The Faculty Committee on Educational Policy, with its report on Advanced Standing virtually completed, will shortly reopen a study of Army ROTC credit at the College, it was learned yesterday.
The Committee had studied the proposal before, but had temporarily shelved it when attention was focused on the Advanced Standing Study.
The main proposal before the Committee will be the problem of credit for the Army ROTC course. Currently each course is worth 3/4 credit, although the faculty has proposed slashing it to 1/2.
Several years, ago, when ROTC courses were worth full credit, a similar study was made, resulting in a proposal that all ROTC courses be given half credit. When the motion reached the Faculty of Arts and Sciences, however, it was amended to the present 3/4 credit.
Sine then, it has been studied periodically until postponed in the last year.
The concern over the credits started over five years ago, when enrollment in the units zoomed up with imposing draft rulings. With Harvard a 16 course college, the ROTC curriculum equalled 25% of their educational program for many students. At all other universities, where at leas t20 courses are needed for graduation, the ROTC comprises a much smaller percentage of the curriculum.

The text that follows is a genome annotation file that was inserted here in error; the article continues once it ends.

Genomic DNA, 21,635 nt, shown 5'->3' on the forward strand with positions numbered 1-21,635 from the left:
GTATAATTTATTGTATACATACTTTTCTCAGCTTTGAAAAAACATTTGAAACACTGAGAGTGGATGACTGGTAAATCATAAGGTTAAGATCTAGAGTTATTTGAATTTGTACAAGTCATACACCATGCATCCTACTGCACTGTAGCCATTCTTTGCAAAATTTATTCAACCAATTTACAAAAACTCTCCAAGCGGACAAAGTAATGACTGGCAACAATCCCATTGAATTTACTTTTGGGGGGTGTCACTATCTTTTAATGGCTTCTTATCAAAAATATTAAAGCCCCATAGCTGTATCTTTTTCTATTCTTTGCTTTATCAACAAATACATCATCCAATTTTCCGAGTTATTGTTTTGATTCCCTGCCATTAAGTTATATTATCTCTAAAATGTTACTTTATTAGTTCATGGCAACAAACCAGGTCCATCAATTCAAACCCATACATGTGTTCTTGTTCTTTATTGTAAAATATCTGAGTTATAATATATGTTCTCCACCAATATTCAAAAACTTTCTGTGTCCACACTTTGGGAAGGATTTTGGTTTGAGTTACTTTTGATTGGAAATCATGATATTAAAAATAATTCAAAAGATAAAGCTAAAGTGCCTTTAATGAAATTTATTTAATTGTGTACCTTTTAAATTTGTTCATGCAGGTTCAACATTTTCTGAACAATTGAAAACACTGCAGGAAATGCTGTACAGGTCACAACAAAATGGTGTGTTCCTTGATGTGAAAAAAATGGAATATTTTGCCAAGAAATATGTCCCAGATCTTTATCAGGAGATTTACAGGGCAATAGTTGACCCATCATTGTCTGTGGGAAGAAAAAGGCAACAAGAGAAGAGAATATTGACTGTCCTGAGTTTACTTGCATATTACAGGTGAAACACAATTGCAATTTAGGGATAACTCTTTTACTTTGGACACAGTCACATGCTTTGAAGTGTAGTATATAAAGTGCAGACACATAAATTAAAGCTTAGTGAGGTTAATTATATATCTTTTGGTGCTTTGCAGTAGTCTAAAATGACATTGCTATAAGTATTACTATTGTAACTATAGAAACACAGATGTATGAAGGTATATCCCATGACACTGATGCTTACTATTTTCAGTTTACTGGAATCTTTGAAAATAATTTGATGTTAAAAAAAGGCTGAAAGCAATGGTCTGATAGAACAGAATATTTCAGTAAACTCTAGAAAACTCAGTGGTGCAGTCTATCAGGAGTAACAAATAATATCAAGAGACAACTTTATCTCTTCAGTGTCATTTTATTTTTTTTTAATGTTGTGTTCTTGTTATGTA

Among the difficulties facing the Faculty Committee in its decision is the effect such a cut would have on the University's attraction for incoming freshmen.
Previously it had been felt by many faculty members that such a slice would seriously weaken the unit at Harvard. As a result, the groups compromised with the 3/4 credit settlement.
If the Army ROTC credit is cut this time it means that all cadets will have to take one more course for graduation, bringing the total to 18 for member compared to the 16 required of other undergraduates.